St. Michael & All Angels'
Lingens present day church stands in the centre of the village, set in the churchyard and shaded by mature horse chestnut trees. Built of stone, the church has a long history dating back to the 13th century when the original church was built. The original building fell into disrepair and as reported in the Hereford Times in 1891, was replaced by a new church about the reign of James II, much of the old masonry being kept. Little or nothing remained of the earlier building after pulling down the 17th century church. Some oak had been retained from the latter, but otherwise only the tower was left which had been rebuilt some sixty years before.
The stone for rebuilding the church was quarried from the nearby Harley estate at Brampton Bryan and the cost of rebuilding was £1500. On 22 April 1891 the Bishop of Hereford rededicated the church and it was recorded that much of the original masonary and fittings was kept.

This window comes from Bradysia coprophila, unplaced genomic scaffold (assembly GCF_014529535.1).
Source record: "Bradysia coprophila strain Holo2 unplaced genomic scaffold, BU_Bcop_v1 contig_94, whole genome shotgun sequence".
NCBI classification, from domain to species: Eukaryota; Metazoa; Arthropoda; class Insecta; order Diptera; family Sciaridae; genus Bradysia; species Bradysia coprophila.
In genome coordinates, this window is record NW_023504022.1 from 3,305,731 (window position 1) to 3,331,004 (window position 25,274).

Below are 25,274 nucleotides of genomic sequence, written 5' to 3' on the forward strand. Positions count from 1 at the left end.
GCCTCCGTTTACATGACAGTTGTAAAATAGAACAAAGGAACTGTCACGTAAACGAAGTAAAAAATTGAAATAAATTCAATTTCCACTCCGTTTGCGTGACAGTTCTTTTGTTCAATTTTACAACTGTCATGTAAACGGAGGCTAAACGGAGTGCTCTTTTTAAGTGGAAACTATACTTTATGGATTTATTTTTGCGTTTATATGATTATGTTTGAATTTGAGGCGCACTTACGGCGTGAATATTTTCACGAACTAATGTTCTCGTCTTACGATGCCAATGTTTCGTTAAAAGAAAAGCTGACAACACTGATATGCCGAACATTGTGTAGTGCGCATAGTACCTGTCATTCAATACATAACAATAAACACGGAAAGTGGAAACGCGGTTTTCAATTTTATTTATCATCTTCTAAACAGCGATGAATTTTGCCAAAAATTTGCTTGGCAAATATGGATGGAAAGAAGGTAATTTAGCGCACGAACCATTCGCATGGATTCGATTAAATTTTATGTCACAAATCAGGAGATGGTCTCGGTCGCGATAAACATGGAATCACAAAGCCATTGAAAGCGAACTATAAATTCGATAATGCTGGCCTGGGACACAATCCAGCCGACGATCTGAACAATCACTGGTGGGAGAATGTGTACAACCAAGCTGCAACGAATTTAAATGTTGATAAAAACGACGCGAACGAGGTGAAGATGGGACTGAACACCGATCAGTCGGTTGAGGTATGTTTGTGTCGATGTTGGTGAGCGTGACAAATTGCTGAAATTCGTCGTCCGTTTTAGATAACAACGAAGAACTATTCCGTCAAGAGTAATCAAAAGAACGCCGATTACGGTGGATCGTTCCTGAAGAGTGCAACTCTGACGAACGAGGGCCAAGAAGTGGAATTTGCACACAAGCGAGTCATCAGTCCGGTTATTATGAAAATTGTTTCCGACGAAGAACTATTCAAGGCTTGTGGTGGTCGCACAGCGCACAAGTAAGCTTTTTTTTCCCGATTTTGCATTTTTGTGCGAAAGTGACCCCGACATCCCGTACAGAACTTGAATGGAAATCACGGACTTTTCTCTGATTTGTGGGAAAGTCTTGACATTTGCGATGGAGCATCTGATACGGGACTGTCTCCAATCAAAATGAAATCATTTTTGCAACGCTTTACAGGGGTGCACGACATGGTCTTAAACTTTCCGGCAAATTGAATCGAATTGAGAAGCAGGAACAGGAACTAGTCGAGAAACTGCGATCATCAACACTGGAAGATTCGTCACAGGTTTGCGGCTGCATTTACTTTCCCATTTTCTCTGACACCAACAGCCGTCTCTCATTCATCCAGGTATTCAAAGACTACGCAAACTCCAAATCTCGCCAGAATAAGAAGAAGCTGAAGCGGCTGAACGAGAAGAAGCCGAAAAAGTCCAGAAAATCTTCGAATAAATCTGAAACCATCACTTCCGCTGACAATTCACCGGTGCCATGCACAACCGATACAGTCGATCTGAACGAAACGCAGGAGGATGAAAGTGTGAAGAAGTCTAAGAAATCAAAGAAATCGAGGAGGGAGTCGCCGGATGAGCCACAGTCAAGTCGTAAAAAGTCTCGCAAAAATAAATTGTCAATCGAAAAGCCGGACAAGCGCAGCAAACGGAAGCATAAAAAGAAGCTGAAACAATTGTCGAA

An architectural description of the time states that the west tower dating back to the 17th century was built of local rubble and of two stages with a modern roof. The ground stage has a loop-light in the north, south and west walls. The roof of the naive is described as modern but incorporates the old chamfered tie-beams.
Fittings retained from the earlier church include a 13th century font and a piscina, situated in the santuary, two 14th century bells - the first uninscribed, the second inscribed 'Sancta Maria ora pro nobis' - and a sanctus.
The Communion table is thought to be early to mid 17th century. A cup and cover dated 1571 and a pewter plate with the initials C.C.W 1694 were also retained as well as a monument on the north wall of the chancel to John Downes dated 28th May 1687. The nineteen 16th century pews were retained too.